After that, we encounter Flame. This malware is very different, although many of its features are quite similar. Many thought Flame was an attack by a government, possibly the US. There is little to no evidence to support this, although it is entirely possible. This malware was also derived from the stuxnet source, although it was modified a great deal more than Duqu. So, once again, this is most likely from another coder entirely.

Now, a newer malware was detected, and named “Gauss”.While much of this malware is still unknown  as its main payload is fairly heavily encrypted, it seems to fall in with Stuxnet, Duqu, Flame, etc. There are also some who think this is another governmental espionage virus. While I do not know much about this malware, it does seem likely that governments are relying heavily on things like malware for infosec and things of that nature. Things like Flame could even be used to shut down power grids, take  over full control of a network, etc, which could be extremely useful.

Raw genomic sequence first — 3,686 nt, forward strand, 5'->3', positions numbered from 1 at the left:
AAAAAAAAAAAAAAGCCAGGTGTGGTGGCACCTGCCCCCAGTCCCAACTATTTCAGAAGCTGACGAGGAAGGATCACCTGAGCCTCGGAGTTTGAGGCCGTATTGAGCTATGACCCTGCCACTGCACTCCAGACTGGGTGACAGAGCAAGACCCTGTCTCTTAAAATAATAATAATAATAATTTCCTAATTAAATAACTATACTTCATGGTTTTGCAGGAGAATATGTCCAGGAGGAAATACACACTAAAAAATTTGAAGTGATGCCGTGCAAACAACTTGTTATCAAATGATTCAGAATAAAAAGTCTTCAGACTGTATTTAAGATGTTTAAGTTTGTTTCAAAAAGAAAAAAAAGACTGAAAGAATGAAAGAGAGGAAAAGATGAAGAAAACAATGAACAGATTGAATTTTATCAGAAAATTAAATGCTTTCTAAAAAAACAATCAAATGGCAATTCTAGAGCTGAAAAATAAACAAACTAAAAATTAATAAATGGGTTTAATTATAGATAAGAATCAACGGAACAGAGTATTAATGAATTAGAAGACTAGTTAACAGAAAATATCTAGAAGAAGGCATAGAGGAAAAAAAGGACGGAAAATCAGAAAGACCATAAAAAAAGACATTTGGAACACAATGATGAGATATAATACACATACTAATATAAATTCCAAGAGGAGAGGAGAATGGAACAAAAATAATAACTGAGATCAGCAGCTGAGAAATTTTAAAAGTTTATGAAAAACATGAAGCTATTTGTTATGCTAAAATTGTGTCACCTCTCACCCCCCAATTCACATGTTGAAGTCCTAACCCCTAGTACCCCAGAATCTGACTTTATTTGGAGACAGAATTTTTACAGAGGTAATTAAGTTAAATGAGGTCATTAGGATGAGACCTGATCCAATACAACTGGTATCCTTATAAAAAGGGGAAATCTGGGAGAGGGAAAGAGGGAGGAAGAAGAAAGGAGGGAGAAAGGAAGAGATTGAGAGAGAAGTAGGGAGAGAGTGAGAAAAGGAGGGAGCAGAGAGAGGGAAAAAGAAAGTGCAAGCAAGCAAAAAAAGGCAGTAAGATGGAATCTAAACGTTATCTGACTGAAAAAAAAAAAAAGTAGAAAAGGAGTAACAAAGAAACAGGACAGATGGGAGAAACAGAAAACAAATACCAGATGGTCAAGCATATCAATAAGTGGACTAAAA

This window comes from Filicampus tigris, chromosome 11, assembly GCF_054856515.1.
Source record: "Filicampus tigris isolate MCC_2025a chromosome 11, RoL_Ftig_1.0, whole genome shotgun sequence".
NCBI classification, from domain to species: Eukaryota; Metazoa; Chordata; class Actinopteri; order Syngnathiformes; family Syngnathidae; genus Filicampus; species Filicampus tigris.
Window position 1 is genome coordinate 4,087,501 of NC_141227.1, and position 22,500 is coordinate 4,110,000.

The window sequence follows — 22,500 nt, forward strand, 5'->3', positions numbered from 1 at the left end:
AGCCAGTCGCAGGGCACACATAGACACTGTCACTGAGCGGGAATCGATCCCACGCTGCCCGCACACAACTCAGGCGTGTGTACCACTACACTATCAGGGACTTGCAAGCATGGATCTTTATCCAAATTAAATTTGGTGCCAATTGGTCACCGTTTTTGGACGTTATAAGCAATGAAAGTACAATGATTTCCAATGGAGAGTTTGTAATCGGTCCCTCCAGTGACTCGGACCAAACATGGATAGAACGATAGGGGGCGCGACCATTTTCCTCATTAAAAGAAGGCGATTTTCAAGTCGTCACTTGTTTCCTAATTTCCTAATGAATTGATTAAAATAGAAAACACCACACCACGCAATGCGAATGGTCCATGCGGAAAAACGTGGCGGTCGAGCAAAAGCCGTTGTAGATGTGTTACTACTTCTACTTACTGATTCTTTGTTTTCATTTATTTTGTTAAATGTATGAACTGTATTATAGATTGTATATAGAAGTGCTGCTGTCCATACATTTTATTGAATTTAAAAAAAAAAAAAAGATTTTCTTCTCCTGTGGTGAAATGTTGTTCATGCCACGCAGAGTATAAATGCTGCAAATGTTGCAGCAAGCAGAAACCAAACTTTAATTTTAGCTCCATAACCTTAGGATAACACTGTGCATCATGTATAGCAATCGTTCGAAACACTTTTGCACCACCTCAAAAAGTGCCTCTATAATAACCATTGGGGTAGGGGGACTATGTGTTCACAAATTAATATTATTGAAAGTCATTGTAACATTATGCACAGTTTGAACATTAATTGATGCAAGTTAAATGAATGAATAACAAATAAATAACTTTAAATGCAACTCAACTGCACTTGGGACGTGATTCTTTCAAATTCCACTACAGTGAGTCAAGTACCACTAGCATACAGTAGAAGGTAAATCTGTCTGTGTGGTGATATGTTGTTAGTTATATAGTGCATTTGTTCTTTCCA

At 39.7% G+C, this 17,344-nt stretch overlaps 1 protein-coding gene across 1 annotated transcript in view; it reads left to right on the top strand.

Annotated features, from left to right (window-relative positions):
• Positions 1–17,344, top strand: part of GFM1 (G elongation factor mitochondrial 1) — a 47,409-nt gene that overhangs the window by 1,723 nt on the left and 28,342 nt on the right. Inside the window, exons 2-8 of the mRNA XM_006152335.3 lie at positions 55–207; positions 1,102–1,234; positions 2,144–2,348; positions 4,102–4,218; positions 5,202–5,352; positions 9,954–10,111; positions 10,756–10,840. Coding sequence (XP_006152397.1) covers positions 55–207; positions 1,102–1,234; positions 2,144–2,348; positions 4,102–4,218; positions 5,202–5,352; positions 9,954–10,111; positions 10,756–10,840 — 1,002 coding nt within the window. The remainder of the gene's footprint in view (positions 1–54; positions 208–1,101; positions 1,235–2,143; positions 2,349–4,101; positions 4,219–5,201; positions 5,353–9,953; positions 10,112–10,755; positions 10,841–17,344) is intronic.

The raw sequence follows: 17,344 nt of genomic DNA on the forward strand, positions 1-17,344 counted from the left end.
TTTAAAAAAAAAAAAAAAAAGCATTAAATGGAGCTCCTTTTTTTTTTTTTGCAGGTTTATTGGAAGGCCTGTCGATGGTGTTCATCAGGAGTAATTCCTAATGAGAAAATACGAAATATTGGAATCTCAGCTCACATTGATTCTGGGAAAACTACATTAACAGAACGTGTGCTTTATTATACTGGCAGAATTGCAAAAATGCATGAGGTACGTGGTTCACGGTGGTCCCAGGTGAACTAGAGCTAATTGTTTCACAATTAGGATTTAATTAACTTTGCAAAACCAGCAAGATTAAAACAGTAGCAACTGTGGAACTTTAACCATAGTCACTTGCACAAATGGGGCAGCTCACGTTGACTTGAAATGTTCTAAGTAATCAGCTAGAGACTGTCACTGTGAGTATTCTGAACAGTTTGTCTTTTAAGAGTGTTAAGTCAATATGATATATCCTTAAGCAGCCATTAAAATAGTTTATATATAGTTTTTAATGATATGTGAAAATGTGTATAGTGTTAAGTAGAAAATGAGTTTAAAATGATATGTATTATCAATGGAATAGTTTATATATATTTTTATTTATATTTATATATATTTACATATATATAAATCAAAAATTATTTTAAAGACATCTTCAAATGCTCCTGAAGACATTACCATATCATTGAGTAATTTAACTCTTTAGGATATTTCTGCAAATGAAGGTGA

As soon as I learn more about Gauss, or the relationship between all these trojans/malware I will let you know.

More on Gauss
http://www.crysys.hu/
Eset

Stuxnet source
github

Credits
Eset
Crowdleaks

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Which Anti-Virus software should you use?

Many people have Anti-Virus software, but is it the best one? I usually don’t recommend to get an Anti-Virus/firewall bundle, as one company makes a better firewall, while another makes a better Anti-Virus. In this post, I will tell you which Anti-Virus/firewall software I recommend, and which ones to avoid.

Let’s start with free options. There are quite a few free Anti-Virus options out there, but most only work for a limited time, or have limited functionality. If you really don’t want to spend money on this, then I recommend Malwarebytes Anti-Malware. I have used this, and so have many of my friends and family, and it works great. It is perfect for a short term solution while you try to figure out what software to purchase. This is both a fire wall and a anti virus, and The ones I recommend you avoid are Avast and AVG, both free and premium versions. These are considered a joke by the very people who code and spread malware. This is nothing personall, they just are not that great. A good free firewall is Comodo. Combinng these two is a fairly decent security solution. Now onto a great paid solution.